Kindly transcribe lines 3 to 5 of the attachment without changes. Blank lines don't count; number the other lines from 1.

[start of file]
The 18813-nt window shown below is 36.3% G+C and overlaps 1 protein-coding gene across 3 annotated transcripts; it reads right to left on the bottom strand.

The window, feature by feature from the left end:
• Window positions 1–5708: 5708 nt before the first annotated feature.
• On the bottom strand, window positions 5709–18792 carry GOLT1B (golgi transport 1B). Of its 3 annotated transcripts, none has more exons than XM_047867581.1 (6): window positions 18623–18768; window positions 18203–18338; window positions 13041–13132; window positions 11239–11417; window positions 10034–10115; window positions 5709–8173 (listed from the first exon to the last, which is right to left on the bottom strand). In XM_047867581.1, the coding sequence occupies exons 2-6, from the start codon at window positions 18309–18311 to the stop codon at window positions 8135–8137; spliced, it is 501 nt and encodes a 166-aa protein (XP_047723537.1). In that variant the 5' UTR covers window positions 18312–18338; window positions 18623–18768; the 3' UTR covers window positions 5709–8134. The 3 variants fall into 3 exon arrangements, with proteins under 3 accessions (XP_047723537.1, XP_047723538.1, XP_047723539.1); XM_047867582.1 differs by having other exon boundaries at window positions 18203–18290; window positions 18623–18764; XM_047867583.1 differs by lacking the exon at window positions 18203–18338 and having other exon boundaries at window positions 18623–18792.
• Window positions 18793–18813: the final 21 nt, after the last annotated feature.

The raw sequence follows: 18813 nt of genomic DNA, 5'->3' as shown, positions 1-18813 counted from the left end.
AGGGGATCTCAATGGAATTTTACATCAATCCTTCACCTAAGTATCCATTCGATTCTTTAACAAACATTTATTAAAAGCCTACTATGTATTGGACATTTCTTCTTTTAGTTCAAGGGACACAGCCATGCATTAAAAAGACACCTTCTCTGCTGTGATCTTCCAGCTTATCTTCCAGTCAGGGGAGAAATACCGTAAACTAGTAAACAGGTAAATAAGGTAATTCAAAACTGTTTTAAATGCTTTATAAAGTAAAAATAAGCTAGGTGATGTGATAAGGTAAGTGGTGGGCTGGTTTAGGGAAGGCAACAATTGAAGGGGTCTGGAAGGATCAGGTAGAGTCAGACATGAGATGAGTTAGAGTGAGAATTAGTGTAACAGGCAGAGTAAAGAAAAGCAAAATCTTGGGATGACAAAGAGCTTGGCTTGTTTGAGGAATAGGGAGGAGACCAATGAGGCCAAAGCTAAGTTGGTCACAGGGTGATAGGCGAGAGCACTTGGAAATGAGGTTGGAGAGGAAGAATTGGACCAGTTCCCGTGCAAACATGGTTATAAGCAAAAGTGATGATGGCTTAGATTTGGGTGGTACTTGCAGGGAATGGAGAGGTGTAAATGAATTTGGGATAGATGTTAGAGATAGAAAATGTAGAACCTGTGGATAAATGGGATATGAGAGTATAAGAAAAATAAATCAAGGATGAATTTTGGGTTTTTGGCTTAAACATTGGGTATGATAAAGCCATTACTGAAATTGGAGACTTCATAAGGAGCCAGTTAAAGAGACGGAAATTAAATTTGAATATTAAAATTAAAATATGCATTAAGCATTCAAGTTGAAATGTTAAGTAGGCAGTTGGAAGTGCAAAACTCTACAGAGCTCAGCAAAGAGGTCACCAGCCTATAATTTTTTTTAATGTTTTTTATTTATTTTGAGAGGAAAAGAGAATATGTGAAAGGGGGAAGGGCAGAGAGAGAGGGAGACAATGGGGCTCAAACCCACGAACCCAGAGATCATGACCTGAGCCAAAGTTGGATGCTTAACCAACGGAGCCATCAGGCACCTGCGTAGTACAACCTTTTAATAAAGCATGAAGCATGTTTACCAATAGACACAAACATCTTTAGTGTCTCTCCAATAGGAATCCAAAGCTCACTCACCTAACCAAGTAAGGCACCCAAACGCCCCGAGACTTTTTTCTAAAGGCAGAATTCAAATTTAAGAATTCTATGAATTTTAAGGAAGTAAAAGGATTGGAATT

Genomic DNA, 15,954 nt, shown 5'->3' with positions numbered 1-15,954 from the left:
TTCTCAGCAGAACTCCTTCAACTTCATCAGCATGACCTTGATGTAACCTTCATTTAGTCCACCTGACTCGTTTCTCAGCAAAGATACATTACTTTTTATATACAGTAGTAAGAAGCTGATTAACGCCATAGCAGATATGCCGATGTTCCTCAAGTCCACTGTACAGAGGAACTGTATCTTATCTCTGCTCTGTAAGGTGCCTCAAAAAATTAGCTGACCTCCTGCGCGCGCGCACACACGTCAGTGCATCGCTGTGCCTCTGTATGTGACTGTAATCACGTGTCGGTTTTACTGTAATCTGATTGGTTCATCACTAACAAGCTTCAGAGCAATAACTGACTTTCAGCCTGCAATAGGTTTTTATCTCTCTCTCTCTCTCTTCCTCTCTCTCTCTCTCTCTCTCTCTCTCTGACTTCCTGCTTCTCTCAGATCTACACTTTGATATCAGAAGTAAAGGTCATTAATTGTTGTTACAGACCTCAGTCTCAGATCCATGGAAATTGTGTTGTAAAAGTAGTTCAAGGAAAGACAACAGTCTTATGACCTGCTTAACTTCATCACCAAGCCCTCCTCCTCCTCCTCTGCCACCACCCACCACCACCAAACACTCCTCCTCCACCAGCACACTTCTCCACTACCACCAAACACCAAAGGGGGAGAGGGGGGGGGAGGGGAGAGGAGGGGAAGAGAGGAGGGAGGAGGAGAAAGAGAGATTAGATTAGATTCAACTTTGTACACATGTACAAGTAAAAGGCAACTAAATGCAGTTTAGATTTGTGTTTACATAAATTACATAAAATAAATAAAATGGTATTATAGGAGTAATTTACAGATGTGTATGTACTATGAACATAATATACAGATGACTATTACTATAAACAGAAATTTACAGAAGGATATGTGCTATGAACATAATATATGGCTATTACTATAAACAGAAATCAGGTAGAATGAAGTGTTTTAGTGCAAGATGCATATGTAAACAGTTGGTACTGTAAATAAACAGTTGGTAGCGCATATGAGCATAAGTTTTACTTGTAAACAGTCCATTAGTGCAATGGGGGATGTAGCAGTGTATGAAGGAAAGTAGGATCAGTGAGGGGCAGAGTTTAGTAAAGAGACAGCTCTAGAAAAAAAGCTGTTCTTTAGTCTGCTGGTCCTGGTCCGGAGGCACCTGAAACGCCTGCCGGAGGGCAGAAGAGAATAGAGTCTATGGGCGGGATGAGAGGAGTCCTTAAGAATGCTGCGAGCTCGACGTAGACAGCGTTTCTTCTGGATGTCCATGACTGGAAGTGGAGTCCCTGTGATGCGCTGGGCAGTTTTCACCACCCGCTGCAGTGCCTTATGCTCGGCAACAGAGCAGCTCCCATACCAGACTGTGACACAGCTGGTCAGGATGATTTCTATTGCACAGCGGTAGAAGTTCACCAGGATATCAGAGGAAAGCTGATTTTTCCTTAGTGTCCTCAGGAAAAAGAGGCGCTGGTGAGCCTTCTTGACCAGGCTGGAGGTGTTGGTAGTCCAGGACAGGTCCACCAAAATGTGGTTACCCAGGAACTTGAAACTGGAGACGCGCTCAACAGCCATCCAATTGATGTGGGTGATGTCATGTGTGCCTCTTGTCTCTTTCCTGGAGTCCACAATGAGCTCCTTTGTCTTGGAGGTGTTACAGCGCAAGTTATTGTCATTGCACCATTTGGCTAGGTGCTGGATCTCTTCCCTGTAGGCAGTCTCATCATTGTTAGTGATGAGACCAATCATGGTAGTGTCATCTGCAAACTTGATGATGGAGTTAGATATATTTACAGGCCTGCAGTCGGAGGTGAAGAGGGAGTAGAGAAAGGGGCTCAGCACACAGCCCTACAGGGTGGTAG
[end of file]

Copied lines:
• Window positions 1–5708: 5708 nt before the first annotated feature.
• On the bottom strand, window positions 5709–18792 carry GOLT1B (golgi transport 1B). Of its 3 annotated transcripts, none has more exons than XM_047867581.1 (6): window positions 18623–18768; window positions 18203–18338; window positions 13041–13132; window positions 11239–11417; window positions 10034–10115; window positions 5709–8173 (listed from the first exon to the last, which is right to left on the bottom strand). In XM_047867581.1, the coding sequence occupies exons 2-6, from the start codon at window positions 18309–18311 to the stop codon at window positions 8135–8137; spliced, it is 501 nt and encodes a 166-aa protein (XP_047723537.1). In that variant the 5' UTR covers window positions 18312–18338; window positions 18623–18768; the 3' UTR covers window positions 5709–8134. The 3 variants fall into 3 exon arrangements, with proteins under 3 accessions (XP_047723537.1, XP_047723538.1, XP_047723539.1); XM_047867582.1 differs by having other exon boundaries at window positions 18203–18290; window positions 18623–18764; XM_047867583.1 differs by lacking the exon at window positions 18203–18338 and having other exon boundaries at window positions 18623–18792.
• Window positions 18793–18813: the final 21 nt, after the last annotated feature.